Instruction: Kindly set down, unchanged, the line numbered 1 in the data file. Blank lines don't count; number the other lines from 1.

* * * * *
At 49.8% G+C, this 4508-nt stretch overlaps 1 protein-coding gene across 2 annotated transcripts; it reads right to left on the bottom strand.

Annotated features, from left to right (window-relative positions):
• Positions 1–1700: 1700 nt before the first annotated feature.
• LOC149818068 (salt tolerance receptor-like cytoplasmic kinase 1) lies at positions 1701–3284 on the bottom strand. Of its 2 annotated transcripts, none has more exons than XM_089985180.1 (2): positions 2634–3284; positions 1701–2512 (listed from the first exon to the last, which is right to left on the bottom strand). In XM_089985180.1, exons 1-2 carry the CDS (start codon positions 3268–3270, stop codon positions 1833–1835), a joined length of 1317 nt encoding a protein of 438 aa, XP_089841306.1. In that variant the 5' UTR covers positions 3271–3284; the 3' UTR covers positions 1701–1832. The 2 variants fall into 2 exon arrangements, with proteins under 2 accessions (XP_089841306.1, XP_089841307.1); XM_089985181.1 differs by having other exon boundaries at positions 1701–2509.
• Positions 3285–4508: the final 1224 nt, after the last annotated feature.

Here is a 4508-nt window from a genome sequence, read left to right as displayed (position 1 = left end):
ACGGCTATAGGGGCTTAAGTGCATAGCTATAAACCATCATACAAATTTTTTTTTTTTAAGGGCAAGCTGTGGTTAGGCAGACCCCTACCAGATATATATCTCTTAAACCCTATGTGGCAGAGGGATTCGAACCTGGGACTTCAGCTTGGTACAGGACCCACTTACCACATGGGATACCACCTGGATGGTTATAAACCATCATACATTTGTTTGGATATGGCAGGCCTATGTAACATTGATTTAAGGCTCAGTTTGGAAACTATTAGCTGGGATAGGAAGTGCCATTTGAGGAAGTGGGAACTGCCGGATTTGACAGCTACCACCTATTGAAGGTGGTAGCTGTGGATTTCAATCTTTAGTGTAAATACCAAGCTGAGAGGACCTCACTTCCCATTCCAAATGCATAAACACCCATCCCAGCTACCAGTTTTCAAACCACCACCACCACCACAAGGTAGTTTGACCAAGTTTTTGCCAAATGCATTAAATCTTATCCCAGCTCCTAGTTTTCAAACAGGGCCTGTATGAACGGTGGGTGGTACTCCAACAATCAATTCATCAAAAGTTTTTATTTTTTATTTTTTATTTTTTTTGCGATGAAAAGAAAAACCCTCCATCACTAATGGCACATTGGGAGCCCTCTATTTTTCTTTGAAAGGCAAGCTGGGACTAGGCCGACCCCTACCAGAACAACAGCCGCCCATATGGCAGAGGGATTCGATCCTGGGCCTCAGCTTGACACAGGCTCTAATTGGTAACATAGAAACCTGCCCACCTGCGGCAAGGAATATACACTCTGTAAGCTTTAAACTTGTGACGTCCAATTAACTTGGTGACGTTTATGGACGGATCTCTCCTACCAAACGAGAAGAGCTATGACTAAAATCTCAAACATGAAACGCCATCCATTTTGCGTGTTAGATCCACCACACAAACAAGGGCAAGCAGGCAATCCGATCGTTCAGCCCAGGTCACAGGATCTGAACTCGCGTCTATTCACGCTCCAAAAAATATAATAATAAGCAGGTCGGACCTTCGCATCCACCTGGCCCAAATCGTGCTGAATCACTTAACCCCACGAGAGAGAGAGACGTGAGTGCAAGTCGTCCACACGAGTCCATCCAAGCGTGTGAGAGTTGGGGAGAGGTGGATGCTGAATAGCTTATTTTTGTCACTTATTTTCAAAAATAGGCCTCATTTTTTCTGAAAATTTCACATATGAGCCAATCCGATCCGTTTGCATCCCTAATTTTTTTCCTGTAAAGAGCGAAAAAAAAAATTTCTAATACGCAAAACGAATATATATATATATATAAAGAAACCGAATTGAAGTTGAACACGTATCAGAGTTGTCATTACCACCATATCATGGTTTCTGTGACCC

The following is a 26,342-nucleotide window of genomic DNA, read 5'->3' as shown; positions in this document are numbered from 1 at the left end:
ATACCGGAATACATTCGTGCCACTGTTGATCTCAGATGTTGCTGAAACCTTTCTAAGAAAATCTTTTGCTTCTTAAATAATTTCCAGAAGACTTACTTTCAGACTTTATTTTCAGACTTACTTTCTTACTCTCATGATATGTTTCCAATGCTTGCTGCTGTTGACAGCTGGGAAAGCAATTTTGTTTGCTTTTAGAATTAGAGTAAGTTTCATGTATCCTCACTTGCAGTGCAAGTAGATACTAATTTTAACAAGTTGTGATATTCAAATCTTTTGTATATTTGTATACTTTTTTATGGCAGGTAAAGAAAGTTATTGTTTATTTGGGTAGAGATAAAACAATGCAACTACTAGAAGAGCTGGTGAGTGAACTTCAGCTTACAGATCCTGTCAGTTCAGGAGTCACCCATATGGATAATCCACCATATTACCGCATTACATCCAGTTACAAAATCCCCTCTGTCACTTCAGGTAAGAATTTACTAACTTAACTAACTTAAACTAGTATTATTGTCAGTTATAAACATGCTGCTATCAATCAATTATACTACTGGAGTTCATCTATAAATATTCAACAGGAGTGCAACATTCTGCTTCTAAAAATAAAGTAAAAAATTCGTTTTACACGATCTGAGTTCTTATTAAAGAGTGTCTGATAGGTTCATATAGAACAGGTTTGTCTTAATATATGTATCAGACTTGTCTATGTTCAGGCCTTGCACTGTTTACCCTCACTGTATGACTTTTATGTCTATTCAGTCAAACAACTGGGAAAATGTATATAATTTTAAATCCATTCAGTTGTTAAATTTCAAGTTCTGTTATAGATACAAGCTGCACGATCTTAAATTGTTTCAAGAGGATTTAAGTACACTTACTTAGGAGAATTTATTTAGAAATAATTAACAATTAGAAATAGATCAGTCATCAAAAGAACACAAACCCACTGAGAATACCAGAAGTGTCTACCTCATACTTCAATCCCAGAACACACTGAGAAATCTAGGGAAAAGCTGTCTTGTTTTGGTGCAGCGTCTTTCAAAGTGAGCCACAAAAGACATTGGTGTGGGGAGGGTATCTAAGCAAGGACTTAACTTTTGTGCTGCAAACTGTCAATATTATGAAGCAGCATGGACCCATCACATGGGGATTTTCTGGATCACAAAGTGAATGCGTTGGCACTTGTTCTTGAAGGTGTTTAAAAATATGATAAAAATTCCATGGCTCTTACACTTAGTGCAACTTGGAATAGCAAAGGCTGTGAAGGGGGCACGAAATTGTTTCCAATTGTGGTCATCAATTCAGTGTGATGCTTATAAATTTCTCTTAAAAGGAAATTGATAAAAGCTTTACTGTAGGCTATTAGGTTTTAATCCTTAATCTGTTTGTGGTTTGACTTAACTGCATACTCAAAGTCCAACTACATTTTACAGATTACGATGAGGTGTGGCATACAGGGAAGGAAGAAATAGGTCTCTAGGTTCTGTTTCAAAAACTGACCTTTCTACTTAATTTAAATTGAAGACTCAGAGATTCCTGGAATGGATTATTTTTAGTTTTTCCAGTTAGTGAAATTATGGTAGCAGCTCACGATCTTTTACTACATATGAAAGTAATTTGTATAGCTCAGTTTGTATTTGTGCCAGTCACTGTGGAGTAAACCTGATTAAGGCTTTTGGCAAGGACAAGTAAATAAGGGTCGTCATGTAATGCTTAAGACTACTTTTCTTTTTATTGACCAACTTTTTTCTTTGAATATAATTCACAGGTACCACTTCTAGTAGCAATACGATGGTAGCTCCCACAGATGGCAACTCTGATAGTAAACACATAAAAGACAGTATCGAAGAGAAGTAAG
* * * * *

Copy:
At 49.8% G+C, this 4508-nt stretch overlaps 1 protein-coding gene across 2 annotated transcripts; it reads right to left on the bottom strand.